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Is space to run about really important?

(14 Posts)
OhIDoLikeToBeBeside Sat 16-Mar-13 19:03:21

We are trying to choose between two primary schools for DS. Both would suit his personality and ability and they have v similar ethos to each other.

However, one has loads of outside space for playing plus a huge sports hall. The other is in the centre of the city so has only a small playground (no grass etc), though it does have a playing field a few minutes walk away.

All things being equal we would go for the one with space. But it is around 30 mins away from where we live. DS would get the school minibus there and back from Y1 and one of us would meet him at the stop. He would have to do after school club before getting the bus.

The other is 5 mins from where we both work so we would get the bus in and out with him (40 mins due to traffic) - as we currently do coz his nursery is in the city near work. We would drop him at 8:45 and pick up at 5:00 (he would do after school club).

So, which do we pick?

ScillyCow Sat 16-Mar-13 19:04:42

I'd go with space.

But you know your DS!

HormonalHousewife Sat 16-Mar-13 19:07:05

I'd go with convenience.

As long as there is some out door space then I'd be fine with this after all you want them there to learn not just run around !

Leeds2 Sun 17-Mar-13 00:57:58

I'd go with space! Sorry, not much help.

stubborncow Sun 17-Mar-13 01:06:21

I initially thought "space" but when I saw that the other school is close to work, I changed my mind. I really like having my kids close to where I work.

I assume you'd be dropping him off and collecting at the bus stop an hour or so later with the school with space? In which case, that would also swing it for me 'cause I think it's a long day when they are little and the earlier you can get them, the better so you have some time with them when not tired and cranky.

akaemmafrost Sun 17-Mar-13 06:02:37

Yes I would prefer my dc to be close too.

nooka Sun 17-Mar-13 06:08:51

I'd go with the closer one, easier in general and might make it possible for you and your dh to get to school based events too (there will probably be lots of them!)

pixi2 Sun 17-Mar-13 06:11:40

What would you do if school called asking you to pick him up? Which option would allow you to get to see school plays?

OhIDoLikeToBeBeside Sun 17-Mar-13 07:12:13

That is a v good point Pixi2. I hadn't thought about that (Doh! Why on earth I thought he would magically stop getting ill when he left nursery?)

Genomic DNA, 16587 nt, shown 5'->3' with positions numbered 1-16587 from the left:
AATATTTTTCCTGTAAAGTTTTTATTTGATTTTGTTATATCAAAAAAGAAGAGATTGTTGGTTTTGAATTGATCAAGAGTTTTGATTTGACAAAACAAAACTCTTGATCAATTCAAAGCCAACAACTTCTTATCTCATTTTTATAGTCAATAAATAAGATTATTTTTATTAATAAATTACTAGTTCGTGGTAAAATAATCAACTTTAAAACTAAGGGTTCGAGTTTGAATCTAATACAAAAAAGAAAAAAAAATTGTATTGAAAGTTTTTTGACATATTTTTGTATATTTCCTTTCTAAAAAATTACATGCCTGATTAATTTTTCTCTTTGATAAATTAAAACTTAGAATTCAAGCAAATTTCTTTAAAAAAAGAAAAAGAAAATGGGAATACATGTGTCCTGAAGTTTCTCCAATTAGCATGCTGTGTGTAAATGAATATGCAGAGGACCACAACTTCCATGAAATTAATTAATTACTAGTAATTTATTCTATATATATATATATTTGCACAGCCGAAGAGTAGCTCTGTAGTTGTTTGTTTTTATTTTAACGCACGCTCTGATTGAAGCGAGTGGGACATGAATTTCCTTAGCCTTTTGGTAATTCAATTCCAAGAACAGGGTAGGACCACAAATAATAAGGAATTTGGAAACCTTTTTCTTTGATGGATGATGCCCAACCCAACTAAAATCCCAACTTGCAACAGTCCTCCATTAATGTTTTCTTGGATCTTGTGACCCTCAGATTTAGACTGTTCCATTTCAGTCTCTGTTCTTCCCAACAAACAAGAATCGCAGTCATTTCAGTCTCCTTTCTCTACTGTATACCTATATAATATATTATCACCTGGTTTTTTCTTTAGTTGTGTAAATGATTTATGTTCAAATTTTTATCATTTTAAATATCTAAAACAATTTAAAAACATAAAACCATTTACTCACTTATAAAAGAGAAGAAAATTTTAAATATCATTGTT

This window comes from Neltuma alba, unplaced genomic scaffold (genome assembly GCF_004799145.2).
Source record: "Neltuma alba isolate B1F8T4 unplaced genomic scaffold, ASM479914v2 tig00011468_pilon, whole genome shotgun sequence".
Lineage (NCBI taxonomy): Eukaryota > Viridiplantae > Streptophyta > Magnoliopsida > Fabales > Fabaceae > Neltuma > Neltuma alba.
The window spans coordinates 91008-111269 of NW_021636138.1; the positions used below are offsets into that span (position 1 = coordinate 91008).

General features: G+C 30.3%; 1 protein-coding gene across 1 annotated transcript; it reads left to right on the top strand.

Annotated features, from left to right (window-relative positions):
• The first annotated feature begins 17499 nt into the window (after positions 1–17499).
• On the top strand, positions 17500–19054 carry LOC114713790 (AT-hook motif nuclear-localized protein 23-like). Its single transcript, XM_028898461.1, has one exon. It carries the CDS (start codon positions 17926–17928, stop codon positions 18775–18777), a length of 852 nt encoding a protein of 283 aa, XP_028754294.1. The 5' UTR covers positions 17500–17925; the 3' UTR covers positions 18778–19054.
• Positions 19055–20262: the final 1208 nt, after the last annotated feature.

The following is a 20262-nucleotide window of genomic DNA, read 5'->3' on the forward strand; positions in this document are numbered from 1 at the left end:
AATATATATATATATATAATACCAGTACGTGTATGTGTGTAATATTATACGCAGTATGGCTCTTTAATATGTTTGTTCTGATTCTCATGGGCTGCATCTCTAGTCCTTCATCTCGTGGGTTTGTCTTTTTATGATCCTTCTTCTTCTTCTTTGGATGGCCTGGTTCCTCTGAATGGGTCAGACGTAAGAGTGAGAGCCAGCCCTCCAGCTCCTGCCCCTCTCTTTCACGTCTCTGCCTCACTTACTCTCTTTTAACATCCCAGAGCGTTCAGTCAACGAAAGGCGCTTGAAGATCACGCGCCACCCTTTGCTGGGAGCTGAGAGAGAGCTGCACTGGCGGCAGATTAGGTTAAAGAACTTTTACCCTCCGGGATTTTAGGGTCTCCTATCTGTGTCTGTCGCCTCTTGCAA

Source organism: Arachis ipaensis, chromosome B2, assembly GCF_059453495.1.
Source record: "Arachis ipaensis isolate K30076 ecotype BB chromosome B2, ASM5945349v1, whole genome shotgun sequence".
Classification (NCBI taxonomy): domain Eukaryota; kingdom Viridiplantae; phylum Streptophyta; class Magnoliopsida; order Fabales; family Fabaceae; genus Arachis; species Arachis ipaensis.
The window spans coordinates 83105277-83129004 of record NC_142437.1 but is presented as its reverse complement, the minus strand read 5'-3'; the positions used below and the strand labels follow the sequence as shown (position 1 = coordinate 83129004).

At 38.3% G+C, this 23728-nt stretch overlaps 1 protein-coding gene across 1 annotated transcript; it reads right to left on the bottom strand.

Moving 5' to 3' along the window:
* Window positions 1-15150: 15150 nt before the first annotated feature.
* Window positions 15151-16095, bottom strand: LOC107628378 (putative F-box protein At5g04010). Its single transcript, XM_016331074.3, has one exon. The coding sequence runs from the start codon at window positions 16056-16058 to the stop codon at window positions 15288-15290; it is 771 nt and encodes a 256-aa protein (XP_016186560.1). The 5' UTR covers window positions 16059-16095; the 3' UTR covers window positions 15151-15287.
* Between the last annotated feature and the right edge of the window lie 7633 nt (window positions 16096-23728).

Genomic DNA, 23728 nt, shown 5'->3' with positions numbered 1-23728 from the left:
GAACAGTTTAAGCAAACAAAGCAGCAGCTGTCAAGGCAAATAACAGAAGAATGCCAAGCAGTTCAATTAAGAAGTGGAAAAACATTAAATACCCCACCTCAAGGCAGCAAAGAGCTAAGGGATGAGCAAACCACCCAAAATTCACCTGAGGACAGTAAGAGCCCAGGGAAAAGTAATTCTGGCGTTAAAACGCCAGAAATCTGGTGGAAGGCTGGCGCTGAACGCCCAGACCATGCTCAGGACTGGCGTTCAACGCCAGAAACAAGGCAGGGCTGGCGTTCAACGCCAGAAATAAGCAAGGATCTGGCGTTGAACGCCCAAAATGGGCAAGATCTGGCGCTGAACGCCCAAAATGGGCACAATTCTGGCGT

nextphase Sun 17-Mar-13 07:25:33

I was going to say space BUT both have space, its just a question of amount. Kids don't actually need a massive amount of space - just somewhere to run around, and if the outside activities are carefully thought about, either would be fine.
I'd go with convenience between those two choices, but would always put enough space to let of steam above NO space.

seeker Sun 17-Mar-13 07:33:00

Are you sure you will be able to get a place at either if the schools are a distance away from where you live? I'm sure you've already thought about this but just in case........

Needmoresleep Sun 17-Mar-13 08:38:20

Add in the physical exercise he will get on the way to and from each school. Also look at what external facilities used by the school with no space, eg do they take the kids swimming or to play football in a nearby park. How do they use the space they have, eg staggered playtimes. (Good because otherwise the bigger kids dominate - so in effect if well managed a small child might do better in a school that manages its limited resources well. )

Also are there any nearby after school schemes eg football, and would you be able to leave early once a week to take him. (Or pay one of the au pairs or nannies who is taking their charge anyway, to take yours along.)

Do you plan for your child to stay through to 11, or might one option be to use the nearby school for infants and then have a rethink for juniors. Plus perhaps set up physical activities for the weekend.

It depends quite a lot on the child. It is said that boys use 90% of the playground space. Central London schools don't tend to have much space, indeed some private ones don't have any outdoor space at all. This can matter, especially for boys aged 8-11, and there is noticeable movement at 7 & 8. (This obviously coincides with the start of many prep schools, but it is not unknown for more boisterous boys to switch state schools at this point to find a more sympathetic setting.)

Also look at secondaries. It is a long way ahead but in some places it is really useful to be in a feeder primary.

lljkk Sun 17-Mar-13 09:03:19

I vote convenience.

OhIDoLikeToBeBeside Sun 17-Mar-13 16:44:12

Thank you for all your replies. You have given us lots of questions to ask. I am leaning onwards the city school as I feel 7:45-6:00 is too long a day at primary age.

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